Five Cuts: Reeling White Sox not deserving of playoff consideration
CHICAGO -- Another night, another blown opportunity for the White Sox. Here's what we learned from Chicago's 12-6 loss to the Indians on Saturday night:
1. The White Sox can't stand prosperity. For the second night in a row, Chicago got a gift from the Twins, who lost 4-2 to the Royals to all but hand them the AL Central lead. And for the second night in a row, Ozzie Guillen's reeling club gave it right back.
Chicago even followed the nearly same identical script from Friday night's loss, allowing Cleveland to blow the game open with a six-run fifth inning, then fighting back to make it close before ultimately coming up short. Weird deja vu? Yes. And the sign of a pitching staff that does not deserve to be anywhere near the postseason right now.
"We're so lucky," Guillen admitted after the game. "To get swept [in Minnesota] and then lose a series and still have a chance [to make the playoffs]? ... It's unbelievable."
2. Javier Vazquez is not a big-game pitcher. Guillen pretty much said it about his veteran right-handed starting pitcher before last week's game in Minnesota, and Saturday's performance all but confirmed it. Vazquez once again came up lacking when his team needed it the most, giving up seven runs in just over four innings to bury the Sox.
In Vazquez's defense, he was pitching on three days' rest. It is also quite possible that his arm is tired after pitching over 200 innings again this season. But the fact is Vazquez has not been able to deliver on the big stage, and Sox fans let him hear about it with a cascade of boos as he left the mound Saturday night.
Vazquez appeared to get in a heated exchange with catcher A.J. Pierzynski during a mound chat prior to leaving the game, but he declined to comment about the incident afterward. He also refused to blame his showing on arm fatigue, even though Guillen hinted afterward that he might have erred by asking Vazquez to come back so quickly. "I felt strong," Vazquez said. "I just didn't make pitches."
3. Sweet home Chicago ain't all it's cracked up to be. So much for all the talk the Sox would be fine once they got back to the Cell, where they had a 51-26 record heading into this series. Chicago has seen its offense return, belting five home runs in the first two games to increase its major-league-leading team total to 232, but the White Sox' pitching has been AWOL. Vazquez's poor showing Saturday followed a similar effort from John Danks on Friday. With their bullpen in shambles, the Sox just can't afford not to get quality outings from the starters right now. It's just one more reason why the Sox wouldn't have much hope for postseason success, even if they were to make it.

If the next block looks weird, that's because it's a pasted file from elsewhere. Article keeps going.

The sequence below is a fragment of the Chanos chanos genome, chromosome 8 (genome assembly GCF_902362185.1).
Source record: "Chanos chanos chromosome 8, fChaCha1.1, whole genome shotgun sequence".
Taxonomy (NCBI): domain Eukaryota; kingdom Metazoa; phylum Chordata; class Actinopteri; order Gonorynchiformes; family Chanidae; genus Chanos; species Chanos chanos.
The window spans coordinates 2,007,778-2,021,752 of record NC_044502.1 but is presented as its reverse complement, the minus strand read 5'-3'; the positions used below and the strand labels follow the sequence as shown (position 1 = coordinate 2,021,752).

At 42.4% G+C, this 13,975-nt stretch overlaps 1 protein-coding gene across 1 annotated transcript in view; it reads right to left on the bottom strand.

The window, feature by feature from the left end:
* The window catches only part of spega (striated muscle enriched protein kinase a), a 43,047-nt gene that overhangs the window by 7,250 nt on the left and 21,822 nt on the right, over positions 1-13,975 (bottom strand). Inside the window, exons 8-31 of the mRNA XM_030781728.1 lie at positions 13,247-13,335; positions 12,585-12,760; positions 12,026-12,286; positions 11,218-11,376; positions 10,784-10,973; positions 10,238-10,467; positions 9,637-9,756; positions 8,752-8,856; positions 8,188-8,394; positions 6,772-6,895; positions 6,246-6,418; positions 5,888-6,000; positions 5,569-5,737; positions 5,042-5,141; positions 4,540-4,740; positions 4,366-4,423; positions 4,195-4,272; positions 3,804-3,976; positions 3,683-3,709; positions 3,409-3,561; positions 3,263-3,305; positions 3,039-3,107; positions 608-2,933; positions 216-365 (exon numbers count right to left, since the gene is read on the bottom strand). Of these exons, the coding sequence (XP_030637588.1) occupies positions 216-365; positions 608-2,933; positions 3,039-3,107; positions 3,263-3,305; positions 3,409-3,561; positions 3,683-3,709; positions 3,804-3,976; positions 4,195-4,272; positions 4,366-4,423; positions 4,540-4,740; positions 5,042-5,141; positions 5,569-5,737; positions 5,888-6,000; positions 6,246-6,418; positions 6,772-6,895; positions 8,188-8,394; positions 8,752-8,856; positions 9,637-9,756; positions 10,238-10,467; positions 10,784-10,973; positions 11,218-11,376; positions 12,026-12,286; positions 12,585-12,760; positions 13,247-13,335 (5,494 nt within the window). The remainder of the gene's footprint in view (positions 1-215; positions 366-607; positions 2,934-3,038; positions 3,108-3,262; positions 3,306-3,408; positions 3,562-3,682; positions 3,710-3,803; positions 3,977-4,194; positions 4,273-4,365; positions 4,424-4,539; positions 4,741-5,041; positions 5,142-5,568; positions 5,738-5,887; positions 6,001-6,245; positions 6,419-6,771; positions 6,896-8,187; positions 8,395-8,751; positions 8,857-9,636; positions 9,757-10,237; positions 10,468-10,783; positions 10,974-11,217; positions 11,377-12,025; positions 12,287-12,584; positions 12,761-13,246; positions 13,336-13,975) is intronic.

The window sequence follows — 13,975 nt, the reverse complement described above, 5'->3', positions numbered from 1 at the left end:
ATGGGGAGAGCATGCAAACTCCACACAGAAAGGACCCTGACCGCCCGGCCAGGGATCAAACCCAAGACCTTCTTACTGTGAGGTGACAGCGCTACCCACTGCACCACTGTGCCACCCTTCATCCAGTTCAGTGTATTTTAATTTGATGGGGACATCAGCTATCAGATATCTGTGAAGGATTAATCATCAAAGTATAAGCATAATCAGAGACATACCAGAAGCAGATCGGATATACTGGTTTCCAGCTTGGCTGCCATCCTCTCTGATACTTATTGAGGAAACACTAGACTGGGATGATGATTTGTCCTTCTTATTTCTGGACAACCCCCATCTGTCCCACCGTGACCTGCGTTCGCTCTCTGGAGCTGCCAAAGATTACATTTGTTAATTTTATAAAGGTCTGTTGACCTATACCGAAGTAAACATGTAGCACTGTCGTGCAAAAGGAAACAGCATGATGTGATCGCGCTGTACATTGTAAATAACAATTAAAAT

4. The Sox won't go down easily. As poorly as the Sox have played in losing five straight games, they have shown a willingness to compete until the bitter end. They could easily have folded Saturday night after the Tribe scored a run in the eighth to make it 8-2. But Chicago came back with four runs, highlighted by Paul Konerko's two-run blast off Tribe ace reliever Jensen Lewis, trimming the margin to 8-6 to briefly reignite the U.S. Cellular crowd of 36,000-plus. Alas, Chicago's sorry bullpen couldn't keep the Tribe down for even one more inning and Cleveland erupted for four more runs in the ninth to put it away.
5. Buehrle better be on the Mark. The Sox caught a major break when the Indians scratched ace left-hander Cliff Lee from his scheduled start Sunday due to a sore neck. Lee leads the AL in wins (22) and ERA (2.54). He also is 1-0 with a 0.53 ERA against Chicago in two starts this season, including a 5-0 shutout in his last outing against the Sox on Sept. 1. Instead the Sox will face right-hander Bryan Bullington, a September call-up who is 0-1 with a 5.59 ERA in two appearances this season.
Mark Buehrle will pitch for Chicago on three days' rest. It should be good enough to enable the Sox to stay alive in the Central race but with this team right now nothing is certain. As Konerko said after Saturday's game: "Everything that seems to make sense has gone the other way."